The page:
Is Your Visitation Agreement Ready for the Holidays?
With Halloween now a fading memory, Thanksgiving, Christmas, Hanukkah, and New Years are just around the corner. Virtually everyone looks forward to spending at least part of holidays with family members and loved ones. For divorced, separated, or never-married parents, however, it can be challenging to come up with a plan that ensures the children get the holiday experience they deserve while recognizing the rights and reasonable desires of each parent.
Check Your Custody Order
Depending on the type of legal guidance you had while developing your existing custody or visitation agreement, you may already have a plan in place for the holiday season. Some orders specifically list each holiday that is important to either or both parents and designates a method for sharing parenting time, based on each particular family’s situation. For example, in your family it may be best to each spend half the day with your child on holidays you have determined to be major holidays, such as Christmas, while holidays that are less important to your family may be alternated.
Make a Plan in Advance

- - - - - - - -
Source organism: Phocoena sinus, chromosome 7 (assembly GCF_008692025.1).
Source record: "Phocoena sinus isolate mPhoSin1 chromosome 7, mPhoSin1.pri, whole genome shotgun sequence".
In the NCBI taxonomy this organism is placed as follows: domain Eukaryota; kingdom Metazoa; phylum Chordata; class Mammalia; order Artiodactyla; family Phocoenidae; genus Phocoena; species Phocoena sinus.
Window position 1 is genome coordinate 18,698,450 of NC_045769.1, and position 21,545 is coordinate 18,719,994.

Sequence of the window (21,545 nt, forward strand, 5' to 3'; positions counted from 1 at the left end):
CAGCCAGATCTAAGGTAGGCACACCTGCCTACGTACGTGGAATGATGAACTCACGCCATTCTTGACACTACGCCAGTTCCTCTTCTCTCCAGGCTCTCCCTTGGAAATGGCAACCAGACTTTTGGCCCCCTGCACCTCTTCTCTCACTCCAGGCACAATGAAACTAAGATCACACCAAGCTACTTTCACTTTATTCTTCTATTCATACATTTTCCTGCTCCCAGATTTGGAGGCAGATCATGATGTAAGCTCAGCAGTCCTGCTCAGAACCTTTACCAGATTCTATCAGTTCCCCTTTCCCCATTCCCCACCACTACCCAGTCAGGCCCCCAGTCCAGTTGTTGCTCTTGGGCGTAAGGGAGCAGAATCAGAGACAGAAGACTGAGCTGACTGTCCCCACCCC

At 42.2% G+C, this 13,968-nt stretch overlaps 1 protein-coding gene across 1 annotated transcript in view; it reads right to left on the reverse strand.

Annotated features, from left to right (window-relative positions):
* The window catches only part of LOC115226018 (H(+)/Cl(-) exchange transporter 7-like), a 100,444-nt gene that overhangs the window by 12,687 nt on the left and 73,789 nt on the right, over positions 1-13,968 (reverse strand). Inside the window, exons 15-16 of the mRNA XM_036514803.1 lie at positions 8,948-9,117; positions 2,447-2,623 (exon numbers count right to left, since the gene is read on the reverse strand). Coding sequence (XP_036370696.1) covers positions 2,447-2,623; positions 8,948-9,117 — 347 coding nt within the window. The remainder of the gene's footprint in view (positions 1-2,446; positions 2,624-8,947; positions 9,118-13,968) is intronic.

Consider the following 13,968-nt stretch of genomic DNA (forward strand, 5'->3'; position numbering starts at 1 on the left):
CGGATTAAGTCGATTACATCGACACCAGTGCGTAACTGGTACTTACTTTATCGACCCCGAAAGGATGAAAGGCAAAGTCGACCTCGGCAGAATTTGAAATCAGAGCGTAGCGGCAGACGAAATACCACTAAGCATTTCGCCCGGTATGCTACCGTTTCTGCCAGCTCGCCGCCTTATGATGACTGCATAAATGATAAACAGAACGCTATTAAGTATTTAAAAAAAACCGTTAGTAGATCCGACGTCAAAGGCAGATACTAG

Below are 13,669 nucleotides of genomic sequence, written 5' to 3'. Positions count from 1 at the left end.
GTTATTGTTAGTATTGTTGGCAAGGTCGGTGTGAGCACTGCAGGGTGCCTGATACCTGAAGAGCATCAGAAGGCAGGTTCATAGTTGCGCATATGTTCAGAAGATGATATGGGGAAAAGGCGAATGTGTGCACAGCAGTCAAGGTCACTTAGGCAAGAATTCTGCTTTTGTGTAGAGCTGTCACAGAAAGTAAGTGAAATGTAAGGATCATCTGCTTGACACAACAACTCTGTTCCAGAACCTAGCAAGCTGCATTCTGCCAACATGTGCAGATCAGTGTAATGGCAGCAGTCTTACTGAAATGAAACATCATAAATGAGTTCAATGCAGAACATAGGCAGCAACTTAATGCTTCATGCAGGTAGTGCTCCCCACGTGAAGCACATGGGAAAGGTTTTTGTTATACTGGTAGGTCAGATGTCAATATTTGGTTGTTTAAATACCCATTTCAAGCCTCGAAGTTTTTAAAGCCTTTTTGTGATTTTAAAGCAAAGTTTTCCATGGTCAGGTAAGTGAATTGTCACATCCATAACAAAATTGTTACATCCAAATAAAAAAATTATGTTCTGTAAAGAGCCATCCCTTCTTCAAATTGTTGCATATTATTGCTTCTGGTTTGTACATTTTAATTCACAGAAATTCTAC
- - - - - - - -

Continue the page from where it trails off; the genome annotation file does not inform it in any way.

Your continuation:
Many custody orders, especially arrangements that are more informal, do not specifically address holiday parenting time. If this is the case in your situation, it is important to develop a plan early and keep your children informed of what will be happening. Depending on their age and maturity level, you may even seek their input on what they would like to do. Planning early can be extremely helpful, since it will give everyone time to make holiday arrangements in such a way that visiting time with extended family and friends can be maximized.
Understand That Things Happen
As the holidays approach, you and your child’s other parent need to keep in mind that unexpected circumstances may arise that are nobody’s fault. Winter holidays, by their very nature, are often impacted by severe weather, for example, and if a major snowstorm prevents you from seeing your child on Christmas, try to be reasonably understanding. Likewise, if unforeseen situations afford you extra parenting time, you may be able to offer some type of future consideration to the other parent. Communicate, cooperate, and, most of all, keep your child’s best interest your top priority.
If you have questions about the holiday season and drafting an equitable custody or visitation agreement, contact an experienced Kane County family law attorney. Our knowledgeable team understands how difficult the holidays can be for a family affected by divorce or separation, and we can help you take steps to reduce the challenges. Call 630-232-9700 today to schedule an appointment at the Law Offices of Douglas B. Warlick & Associates.